There is no rule of thumb, Shilpi, so we cannot stop thinking and weighing and agonizing over every separate situation. The line is rather fine, and hazy. In fact, I might confess that I wrote this essay to remind myself of an important distinction.

As for responses, what would you have? Educated people of my age are not interested in anything that taxes the brain (assuming they have any), anything beyond cars and parties and jewellery and cricket and their kids' exam scores and 'smart' mobiles and stuff like that! ... when they are not busy at work, that is, and let's face it, most kinds of work kill off what little grey matter we were born with anyway.

I shall, of course, persevere. Some people here and there have got to keep the flame burning. When humankind stops thinking (and I don't mean thinking as in writing software or making business deals), things are in a very bad way. I do find it encouraging that so many people visit my blog, even though I insist on writing 'heavy' stuff again and again. As for the dearth of comments, most people can think of nothing to say! A lot of them have honestly confessed as much face to face...

devdas said...

Hello Suvro-da,
I think what is lacking and makes the root cause of such cynicism is nothing but lack of "respect".
I think it has been summarized nicely in this article based on the speech by Gopalkrishna Gandhi:

Life sans respect is nothing else but sans life itself.
best regards to all,
debasish das.

Amit parag said...

In the contemporary sense, cynics might just be classified as those who are mediocre themselves and thereby fail to recognize anyone better than themselves. Now these cynics indulgent heavily in useless arguments( for instance, endlessly debating whether Ronaldo is a better player than Kaka and how their skills are flawed, or sometimes when they are provoked to discuss some better and more serious things, they start shouting that Gandhi was a fool to not to use violence and the physical strength of the millions he had at his command), and what is worse is that no one can vanquish them in any debate; as a rule these cynics avoid people who speak differently and they are bent on speaking ill of that person who is kind of different( better educated, more enlightened sort). These cynics due to this innate nature( I am inclined to call this behavior as something innate) never do things worth doing.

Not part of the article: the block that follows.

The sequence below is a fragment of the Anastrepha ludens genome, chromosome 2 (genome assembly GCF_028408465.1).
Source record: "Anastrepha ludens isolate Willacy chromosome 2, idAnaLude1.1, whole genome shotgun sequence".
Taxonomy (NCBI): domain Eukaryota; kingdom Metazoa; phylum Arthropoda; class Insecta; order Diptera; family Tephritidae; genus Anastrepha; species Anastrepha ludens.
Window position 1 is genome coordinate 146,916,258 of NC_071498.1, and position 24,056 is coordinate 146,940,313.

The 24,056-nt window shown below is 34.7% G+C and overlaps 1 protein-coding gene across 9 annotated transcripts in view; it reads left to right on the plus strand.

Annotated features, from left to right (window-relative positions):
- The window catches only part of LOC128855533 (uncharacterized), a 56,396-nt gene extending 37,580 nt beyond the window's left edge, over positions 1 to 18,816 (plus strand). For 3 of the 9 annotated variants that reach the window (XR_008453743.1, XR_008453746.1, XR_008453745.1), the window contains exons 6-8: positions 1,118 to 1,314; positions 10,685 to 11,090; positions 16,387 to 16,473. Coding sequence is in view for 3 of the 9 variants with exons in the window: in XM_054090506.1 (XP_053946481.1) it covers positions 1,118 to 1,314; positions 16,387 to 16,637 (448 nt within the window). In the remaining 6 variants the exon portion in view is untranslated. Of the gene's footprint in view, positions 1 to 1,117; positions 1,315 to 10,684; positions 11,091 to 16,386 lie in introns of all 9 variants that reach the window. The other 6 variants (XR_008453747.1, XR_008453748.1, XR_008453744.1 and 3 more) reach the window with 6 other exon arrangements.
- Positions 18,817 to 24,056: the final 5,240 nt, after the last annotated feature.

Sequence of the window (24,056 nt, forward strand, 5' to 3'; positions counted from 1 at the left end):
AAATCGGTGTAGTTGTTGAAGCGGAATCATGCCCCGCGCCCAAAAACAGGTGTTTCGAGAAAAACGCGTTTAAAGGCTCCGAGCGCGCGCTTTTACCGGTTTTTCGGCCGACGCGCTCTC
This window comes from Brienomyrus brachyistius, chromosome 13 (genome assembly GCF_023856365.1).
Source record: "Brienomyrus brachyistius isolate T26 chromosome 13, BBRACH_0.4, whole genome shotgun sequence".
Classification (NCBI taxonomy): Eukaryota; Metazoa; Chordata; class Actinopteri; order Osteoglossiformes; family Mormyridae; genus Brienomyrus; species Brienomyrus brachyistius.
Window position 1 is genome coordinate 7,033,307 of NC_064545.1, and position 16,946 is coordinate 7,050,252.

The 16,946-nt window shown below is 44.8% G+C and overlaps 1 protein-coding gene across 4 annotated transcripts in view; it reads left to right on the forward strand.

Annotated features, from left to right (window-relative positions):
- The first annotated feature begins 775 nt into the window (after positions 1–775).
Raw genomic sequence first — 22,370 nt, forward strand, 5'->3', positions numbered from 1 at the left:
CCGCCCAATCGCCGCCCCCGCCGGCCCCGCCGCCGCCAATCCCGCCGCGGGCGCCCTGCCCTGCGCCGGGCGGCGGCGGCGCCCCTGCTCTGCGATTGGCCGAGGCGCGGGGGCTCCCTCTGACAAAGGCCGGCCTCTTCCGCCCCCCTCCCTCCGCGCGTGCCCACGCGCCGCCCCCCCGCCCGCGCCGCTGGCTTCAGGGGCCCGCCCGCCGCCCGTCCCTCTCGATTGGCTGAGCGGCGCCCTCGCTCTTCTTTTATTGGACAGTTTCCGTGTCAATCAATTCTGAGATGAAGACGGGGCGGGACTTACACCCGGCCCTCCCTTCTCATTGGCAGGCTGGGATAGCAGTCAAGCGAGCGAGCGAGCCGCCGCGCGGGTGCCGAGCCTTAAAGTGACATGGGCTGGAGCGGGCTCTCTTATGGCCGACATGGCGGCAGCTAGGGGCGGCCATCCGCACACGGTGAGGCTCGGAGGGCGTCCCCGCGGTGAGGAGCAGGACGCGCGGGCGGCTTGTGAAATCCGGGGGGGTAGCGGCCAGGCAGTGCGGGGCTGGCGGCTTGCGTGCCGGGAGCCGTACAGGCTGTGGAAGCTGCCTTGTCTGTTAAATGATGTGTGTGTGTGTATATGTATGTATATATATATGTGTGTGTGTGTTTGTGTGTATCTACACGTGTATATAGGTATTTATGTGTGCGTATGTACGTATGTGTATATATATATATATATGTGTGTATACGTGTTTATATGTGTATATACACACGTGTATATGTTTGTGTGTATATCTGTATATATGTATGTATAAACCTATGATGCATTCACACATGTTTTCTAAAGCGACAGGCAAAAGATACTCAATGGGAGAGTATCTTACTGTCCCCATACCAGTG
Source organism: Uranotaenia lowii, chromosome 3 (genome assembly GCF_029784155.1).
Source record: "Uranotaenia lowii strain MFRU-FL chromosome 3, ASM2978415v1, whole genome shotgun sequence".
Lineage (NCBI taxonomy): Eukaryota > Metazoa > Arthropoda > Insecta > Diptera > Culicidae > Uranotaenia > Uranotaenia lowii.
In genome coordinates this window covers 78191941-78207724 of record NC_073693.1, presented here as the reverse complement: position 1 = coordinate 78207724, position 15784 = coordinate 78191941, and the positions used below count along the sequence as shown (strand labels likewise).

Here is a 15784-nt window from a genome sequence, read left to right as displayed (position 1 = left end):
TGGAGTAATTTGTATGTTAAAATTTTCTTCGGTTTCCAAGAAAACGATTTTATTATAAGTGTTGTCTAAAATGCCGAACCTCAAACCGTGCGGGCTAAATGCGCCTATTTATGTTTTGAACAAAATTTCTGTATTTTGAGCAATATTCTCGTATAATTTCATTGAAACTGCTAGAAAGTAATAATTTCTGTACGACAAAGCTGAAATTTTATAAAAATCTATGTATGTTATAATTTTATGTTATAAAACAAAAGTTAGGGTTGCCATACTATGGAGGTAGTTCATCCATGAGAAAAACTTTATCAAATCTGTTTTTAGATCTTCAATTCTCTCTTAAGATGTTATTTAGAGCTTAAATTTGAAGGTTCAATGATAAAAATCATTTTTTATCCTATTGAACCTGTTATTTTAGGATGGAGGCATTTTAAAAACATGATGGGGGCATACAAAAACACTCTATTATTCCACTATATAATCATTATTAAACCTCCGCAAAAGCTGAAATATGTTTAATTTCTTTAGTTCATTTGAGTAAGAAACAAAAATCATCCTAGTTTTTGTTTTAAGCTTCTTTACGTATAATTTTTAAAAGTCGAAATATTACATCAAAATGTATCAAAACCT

Now there is another category of cynics, but they go around with a better name- realist. The irony is that cynics mentioned in the earlier paragraph also go by the name of realist. Now these realists are those who have seen the decadence of human mind, in general, for nearly their entire lifetimes and so lose their hope in men. It remains the marks of a very strong mind and character which knows that not keeping faith in humans can be the gravest error made and throughout human history there always has been one man who stood up for the right and ( the likes of Jesus, Lincoln and many more). But since even good men are not all of the same strong character, I am disposed to be softer towards them. Summing up, I will conclude that it is not good to be a cynic however old one might be.

Suvro Chatterjee said...

Good to see a few people thinking about older posts sometimes.

Debasish, I am not too sure about this respect thing. I think a great deal of cynicism among young people in this country at least stems from the fact that they are forced to show respect to all sorts of people (parents, elderly relatives and neighbours, teachers, bosses, netas, babajis...) who, they discover, are petty and dishonourable men, not really deserving of respect at all. My reading of Gopal Gandhi's speech says as much: I think he is hinting that a lot of us have to exert ourselves to win the respect that we think is ours by rights, if we do not want our young to drown in cynicism!

Amit, many thanks. Yes, one must try ever harder to fight cynicism as one grows old, and sometimes one feels that one cannot cope any more. I, for one, feel bone weary: I have been called a fool or a madman or simply 'unsocial' for clinging desperately to certain norms to which we all pay lip-service but forget the moment they seem inconvenient...

Suvro Chatterjee said...

I'd have liked some more discussion on this subject, especially over my observation that under the surface glitter of things, most people - including healthy, well-off, educated people - are deeply unhappy, and much of that malaise can be laid at the door of a certain cynicism which they think they must adopt in order to appear 'smart' in the eyes of their peers...